Again, absolutely respect and admire Pete and what he's accomplished here - the engine is exactly what we need for light aviation and not only that, it's a great engine to boot. But history is absolutely littered with projects that were never released because the very talented engineer/inventor insisted that it be "absolutely as good as possible", meaning "perfect in his eyes" before he would sell any of them. Babbage is the classic example. I'm hearing those kinds of phrases reflected in your reports from Pete, and I'm honestly starting to become a little concerned. If, as you say, there's any question that Pete can't "stomach" releasing the engine for even limited sale to homebuilders for testing after the crankshaft testing is completed (successfully, of course), then I'll honestly say that I'm becoming concerned that he's falling into that trap.
The engine will never be perfect. There will always be room for improvement. At some point, no matter how much development or testing is done, one of them is going to fail and somebody might get hurt. Nothing Pete can do will stop that, unless he never releases for sale at all.
I'm probably wrong. I hope and think he's just waiting for the crankshaft testing results to come back, and then he'll start selling engines to a limited pool of homebuilders for real-world experience. Pete is a great guy. I like him personally, respect his skills and the obvious care he puts into both the O-100 and his airplane woodworking company (amazing work there!), and his vision for this engine. The engine itself is an absolute gem, and I have no worries or concerns whatsoever about its ability right now to be a very successful, safe, and well-performing engine. He's done absolutely beautiful work, which seems to be the norm for him. I have no doubts about Pete's capabilities, his engine, or his business plan. I'm just hearing repeated expressions that, in other people, might hint that he's having trouble "letting go", stopping the development and "improvement" process, and releasing a product for sale. That's all.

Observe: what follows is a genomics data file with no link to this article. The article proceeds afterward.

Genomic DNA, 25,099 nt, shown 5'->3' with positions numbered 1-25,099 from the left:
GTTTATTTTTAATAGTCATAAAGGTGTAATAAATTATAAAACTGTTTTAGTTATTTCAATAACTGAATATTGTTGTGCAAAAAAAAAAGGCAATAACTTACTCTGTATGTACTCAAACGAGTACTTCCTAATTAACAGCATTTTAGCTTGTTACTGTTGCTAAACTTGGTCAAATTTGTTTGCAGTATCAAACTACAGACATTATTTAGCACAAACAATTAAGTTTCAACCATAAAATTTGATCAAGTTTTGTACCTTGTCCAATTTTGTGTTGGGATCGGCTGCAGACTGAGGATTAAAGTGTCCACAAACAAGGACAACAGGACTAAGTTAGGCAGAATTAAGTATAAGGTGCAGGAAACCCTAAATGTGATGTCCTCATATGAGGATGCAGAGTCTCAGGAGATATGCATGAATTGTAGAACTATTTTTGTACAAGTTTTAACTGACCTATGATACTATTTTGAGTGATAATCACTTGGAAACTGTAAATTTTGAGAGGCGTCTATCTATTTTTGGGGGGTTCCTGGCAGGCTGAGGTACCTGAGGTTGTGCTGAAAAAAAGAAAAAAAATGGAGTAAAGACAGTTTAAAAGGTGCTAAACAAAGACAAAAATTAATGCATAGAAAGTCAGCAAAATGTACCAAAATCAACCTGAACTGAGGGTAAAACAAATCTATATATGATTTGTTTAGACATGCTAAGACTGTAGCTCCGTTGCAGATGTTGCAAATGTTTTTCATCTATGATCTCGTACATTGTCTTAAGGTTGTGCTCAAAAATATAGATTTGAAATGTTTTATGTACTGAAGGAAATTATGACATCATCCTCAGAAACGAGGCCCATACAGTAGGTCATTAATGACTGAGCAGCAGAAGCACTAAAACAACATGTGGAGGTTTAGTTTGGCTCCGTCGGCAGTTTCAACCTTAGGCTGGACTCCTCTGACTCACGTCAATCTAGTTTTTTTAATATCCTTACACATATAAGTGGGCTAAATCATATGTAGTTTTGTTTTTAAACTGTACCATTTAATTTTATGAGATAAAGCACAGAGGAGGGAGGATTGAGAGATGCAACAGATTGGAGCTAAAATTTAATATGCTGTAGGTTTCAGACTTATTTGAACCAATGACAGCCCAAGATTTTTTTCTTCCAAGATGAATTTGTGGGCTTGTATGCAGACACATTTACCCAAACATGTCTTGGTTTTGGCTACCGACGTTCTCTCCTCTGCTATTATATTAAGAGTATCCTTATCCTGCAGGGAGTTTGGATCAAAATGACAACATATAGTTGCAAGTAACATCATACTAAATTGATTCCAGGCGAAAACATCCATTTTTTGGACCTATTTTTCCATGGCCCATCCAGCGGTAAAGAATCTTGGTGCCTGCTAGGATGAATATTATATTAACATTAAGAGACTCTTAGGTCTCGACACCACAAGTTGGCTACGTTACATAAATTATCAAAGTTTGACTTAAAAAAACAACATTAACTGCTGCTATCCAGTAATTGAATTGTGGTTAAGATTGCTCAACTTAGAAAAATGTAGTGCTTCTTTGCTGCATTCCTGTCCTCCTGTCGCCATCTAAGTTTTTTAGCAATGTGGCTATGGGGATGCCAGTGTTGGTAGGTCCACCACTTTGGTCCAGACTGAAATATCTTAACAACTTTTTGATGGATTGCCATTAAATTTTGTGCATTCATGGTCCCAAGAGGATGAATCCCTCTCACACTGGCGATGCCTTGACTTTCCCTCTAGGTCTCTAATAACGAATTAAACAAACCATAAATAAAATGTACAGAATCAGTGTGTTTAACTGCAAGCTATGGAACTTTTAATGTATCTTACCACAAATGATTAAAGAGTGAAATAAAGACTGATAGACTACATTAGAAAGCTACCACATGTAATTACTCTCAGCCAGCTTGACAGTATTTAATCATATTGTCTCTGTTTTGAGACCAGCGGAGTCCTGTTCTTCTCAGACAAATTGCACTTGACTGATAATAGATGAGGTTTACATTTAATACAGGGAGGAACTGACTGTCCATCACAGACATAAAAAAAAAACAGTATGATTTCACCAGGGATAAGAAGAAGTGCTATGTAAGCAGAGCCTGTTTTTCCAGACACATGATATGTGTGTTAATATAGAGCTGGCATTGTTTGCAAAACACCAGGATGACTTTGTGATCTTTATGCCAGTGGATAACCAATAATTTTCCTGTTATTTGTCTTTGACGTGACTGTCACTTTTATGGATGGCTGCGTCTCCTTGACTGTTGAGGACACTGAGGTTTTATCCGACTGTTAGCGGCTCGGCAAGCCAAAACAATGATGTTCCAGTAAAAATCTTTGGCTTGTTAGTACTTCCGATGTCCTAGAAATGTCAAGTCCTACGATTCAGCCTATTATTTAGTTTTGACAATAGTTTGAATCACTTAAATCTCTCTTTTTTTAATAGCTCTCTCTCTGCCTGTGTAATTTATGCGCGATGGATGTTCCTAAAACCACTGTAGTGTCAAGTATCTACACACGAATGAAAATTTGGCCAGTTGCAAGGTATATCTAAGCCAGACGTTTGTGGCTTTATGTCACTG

I and others have strongly supported the concept of taking orders as soon as the crank testing is done. At this stage I believe that is what Pete is planning to do.
Recently I made an arrangement to bring a very highly qualified research scientist, from a major US research facility frequently dealing with engines, to visit up there. This is a pretty heavy duty lab testing and data guy who also happens to be "one of us", a homebuilt enthusiast, model airplane guy, a fabric/tailwheel guy, and an outside the box thinker. For whatever it is worth, this researcher agreed that the quality of the parts, and quality of the thought process, was excellent. He supported the notion that lab testing the crankshafts was very worthwhile.
All of us involved with this project on any level realize that no engine, airplane, or component is going to be perfect. I agree 1000% that he will never get it perfect. But everyone needs to accept that Pete is not off on a wild academic goose chase demanding perfection. This engine will never be sold as "perfect", or claimed that it will run forever, or claimed to never have any problems. That is absurd, even for a certified PT-6.
All that's going on here is that he is not willing to have the one largest and most critical moving part of the engine go into anyone's flying airplane based on theoretical calculations and what "ought" to be safe.
Fair enough, and I'm glad to hear it. Just expressing a concern. Very happy to hear that it's unfounded.
Looking forward to this.
I think the original Cracker Jack used a Dutch built DAF 2 cylinder engine converted for aircraft use. There were some problems with it and that may have led to the Pegasus project.
As for CJ 2, does it have a monospar wing? I'd wonder about torsion issues.
The Daf engine flew the original crackerjack, but was underpowered. The other plans built crackerjack (80's version) saw dramatic climb and cruise speeds with the prototype 0-100 engine. The latest CrackerJack that I am building has "D" Box construction. the front section of the wing from the top of the spar to the front spar, (leading edge) and back to the bottom of the spar is fully sheeted. This construction allows the spar to handle the curving forces while the D box handles the twisting forces. There are new pics with descriptions just posted. http://flypegasuspower.com/wp/davescrackerjack/
Thanks! Victor Bravo Things are moving quickly now. I am pretty close to varnishing fuselage. I got parts for the torque tube zinc chromated today. Have to make a few bellcranks, brake/rudder pedals, cabane structure all welded, pretty close to building that turtledeck (as in picture posted.) I will keep pics updated weekly, and check messages here !
Glad that you are here on HBA. Amazing report; the photos should be useful as a “how it is built” guide for future builders, as well as a general guide to wooden light airplane structures.
Thanks for the reply!